This may not seem like a big deal to some, but to me it was eye opening in many regards. And while there are definitely things to cheer (my page for my novel A Jane Austen Daydream gets really, really great numbers), there were others that brought me down. (My comedy radio scripts for Time Out Of Mind sadly did not inspire a lot of readers, once again emphasizing to me the loss of radio drama, ’cause it can’t be my writing. No, not at all.) That is life though, you win some and you lose some.
Earlier this month, I wrote about how I finally passed 10,000 unique views on my site (I wrote about it here and while I know it is not a big deal for many, it means a lot to me; I’m over 11,200 now), and I realized over this weekend it might be fun to share and write a bit about some of my past posts… but in a way different than most would.
Today, let’s look at the most unpopular things I have ever written on my site… heeheehee… Would that make this the anti-victory lap?
Skipping the links to articles that are available on other sites, here are the most unpopular articles I have written.
5 and 4- Two Book Reviews of Ray Bradbury
It seemed like such a fun idea in theory. Ray Bradbury, the master of the short story, had just passed and I wanted to rediscover a writer who I adored as a young reader and influenced me a great deal as a writer. But instead of focusing on reviewing the books we have all read at one time or another, I decided to look at some of his lesser or forgotten work. My dream was to find some lost treasure or gem that most don’t think of immediately as a Bradbury classic.
The obvious problem for these two entries is that I was writing about two books no one really knows about; and afterwards it was sadly for a good reason. So if Bradbury fans had found these reviews and were hoping for a heartwarming review of the great master’s work… Well, I’m sorry… No one will be happy here.
So often in today’s literary world, especially around the blogosphere, you only see positive reviews, turning reviews and their commentary into something akin to a commercial. That doesn’t mean that a reviewer should give notes to the writer to correct their work or list all of the mistakes (You see this all the time in film reviews as compared to book reviews online), but they should give the possible reader an idea of what they would get reading a book, and some insightful reflection on what to look for in their reading… Anyway, that is what I like to think I did with these reviews.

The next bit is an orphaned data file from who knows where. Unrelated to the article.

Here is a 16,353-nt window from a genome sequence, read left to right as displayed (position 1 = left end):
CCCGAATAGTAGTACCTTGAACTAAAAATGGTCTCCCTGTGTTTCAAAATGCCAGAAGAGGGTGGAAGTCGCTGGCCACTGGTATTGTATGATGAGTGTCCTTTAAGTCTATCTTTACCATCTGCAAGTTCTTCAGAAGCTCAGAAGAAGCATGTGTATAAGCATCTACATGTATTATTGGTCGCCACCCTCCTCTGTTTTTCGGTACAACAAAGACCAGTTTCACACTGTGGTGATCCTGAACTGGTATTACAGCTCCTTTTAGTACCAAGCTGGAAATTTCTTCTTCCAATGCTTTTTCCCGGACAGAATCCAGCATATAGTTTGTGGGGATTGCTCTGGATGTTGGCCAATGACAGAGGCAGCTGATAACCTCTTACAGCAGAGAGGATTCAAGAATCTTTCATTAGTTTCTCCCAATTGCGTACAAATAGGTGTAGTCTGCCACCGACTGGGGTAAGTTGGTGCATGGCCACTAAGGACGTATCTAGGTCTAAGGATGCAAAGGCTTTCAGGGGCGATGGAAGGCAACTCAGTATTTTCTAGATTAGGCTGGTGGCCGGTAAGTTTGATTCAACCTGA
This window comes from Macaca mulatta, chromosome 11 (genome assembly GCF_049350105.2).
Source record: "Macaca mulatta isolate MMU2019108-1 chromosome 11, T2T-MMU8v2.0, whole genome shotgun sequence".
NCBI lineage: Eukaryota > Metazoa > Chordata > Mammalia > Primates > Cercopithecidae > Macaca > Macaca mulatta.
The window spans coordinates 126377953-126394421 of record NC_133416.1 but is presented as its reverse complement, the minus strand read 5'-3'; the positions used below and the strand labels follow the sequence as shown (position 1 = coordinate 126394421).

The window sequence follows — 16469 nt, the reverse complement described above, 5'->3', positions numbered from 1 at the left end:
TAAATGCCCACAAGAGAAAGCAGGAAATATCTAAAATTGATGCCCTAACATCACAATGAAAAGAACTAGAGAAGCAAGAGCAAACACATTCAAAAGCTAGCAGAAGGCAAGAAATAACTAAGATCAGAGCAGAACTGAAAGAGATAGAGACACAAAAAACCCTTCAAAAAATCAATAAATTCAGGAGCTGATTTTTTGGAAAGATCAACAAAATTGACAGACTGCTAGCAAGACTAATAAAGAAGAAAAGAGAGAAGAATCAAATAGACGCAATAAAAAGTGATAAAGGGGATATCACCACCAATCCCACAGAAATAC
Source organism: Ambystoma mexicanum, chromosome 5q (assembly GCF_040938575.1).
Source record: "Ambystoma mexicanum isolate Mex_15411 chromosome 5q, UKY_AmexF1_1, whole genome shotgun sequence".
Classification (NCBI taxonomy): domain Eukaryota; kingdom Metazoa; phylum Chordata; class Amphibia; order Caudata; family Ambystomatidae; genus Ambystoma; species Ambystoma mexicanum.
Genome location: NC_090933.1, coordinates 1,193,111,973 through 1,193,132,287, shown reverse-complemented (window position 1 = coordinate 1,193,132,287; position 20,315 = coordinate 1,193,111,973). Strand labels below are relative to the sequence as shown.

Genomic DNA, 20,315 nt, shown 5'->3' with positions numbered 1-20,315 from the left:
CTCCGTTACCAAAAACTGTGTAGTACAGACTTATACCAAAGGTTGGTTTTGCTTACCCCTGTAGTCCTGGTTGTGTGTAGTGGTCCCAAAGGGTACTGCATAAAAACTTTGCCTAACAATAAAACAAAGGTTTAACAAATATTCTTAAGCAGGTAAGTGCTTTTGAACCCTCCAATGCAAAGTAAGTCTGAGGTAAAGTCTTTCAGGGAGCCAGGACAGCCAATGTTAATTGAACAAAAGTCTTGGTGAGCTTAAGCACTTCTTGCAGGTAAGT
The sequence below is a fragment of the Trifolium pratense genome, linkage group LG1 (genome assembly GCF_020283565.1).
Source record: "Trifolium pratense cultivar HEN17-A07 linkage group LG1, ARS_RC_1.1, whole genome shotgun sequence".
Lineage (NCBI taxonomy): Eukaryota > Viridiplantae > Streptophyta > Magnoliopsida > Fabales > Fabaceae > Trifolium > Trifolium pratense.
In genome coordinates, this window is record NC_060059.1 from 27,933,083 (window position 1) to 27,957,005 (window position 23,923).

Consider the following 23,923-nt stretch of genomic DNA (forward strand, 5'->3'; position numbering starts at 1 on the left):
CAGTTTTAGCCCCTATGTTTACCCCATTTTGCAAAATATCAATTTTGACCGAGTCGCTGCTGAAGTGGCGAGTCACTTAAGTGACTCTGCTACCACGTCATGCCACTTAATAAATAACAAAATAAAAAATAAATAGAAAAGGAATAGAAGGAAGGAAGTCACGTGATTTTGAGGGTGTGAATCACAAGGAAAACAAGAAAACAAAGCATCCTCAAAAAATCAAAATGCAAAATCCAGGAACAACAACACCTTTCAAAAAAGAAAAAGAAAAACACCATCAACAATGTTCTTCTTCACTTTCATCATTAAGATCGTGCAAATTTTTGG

But they were two obscure books by a writer who had published a mountain of fiction. So for me as a reader/reviewer- lesson learned. Yet, I did enjoy writing these book reviews, and I plan to do more in the future, but probably not Bradbury right away.
… Oh, and on a side note, I did find a book I was very happily surprised by and think of now as a classic of his- The Halloween Tree (My review for that work is here). Just avoid the cartoon, it is awful.
3- Rewatching Sunset Boulevard: A Struggling Writer’s Nightmare
I just wrote this one last week, and as time goes on, I’m sure more will find the article (That usually seems to be the case with pieces like this). I mean, how often are people thinking about Sunset Boulevard? Besides Andrew Lloyd Weber, of course.
A part of me imagines this article being “used” by film students over time. Yes, I will be ripped off for years to come, picking and snatching little ideas for their own classroom-assigned essays on the film; like a child going through a bag of M&Ms looking for only a certain shade of color… Or it may stay at the bottom of the pile, lost like Norma’s film career.
Whatever the case, it is a great movie and a classic for a reason. Check it out.
2- The Road More Traveled: Sacrifice and Luck, the Two Paths to Writing Success
This article has a semi-interesting history. I first wrote it for a writing website and as a favor, but then the website changed and the original article got lost in the shuffle. So this was my attempt to save the piece, update it in spots, and get it back out in the open… so it can get lost again it seems, but now on my site.
I can also say that this is not the original title of the article; what the original title is now, I can’t say. Usually mine are shorter; but this one is a mouthful… But looking back over the piece, I think it still has some great points about writing. I like to think of articles like this as my necessary reality wake-up calls for people considering this life style choice.
Not everyone becomes J.K. Rowling. Go figure.
How an article with unicorns in its search tag is at the bottom is beyond me… heeheehee… C’mon! Unicorns.
1- Writing Advice: Never Be Happy
Sometimes writers are the most optimistic artistic group out there. You pick up any book at Barnes and Nobles, and instead of talking about how some have the skill and some don’t, they focus instead on how we all can do this and isn’t life great when you are writing… Happy, happy, joy, joy. Jump into the pool, the water is fine and there is room for everyone!
This article’s title clashes with that sunny disposition. What person looking for writing advice would click on a link with a title like that? Probably only someone with masochistic tendencies.
This is a shame, because I think there are some great points in the piece (if I do say so myself). The overarching theme of the work is that as an artist, a writer should always want to grow in their work, not allow themselves to get lazy in a style (from plot and genre down to language and presentation) that works for them.
All good points.
Yeah, I love all of my “children,” even the most unpopular ones…
If you liked reading my article, why not check out some of my books? I had two novels published in the last few years, My Problem With Doors and Megan. You can find them via my amazon.com author page here. Thanks for reading!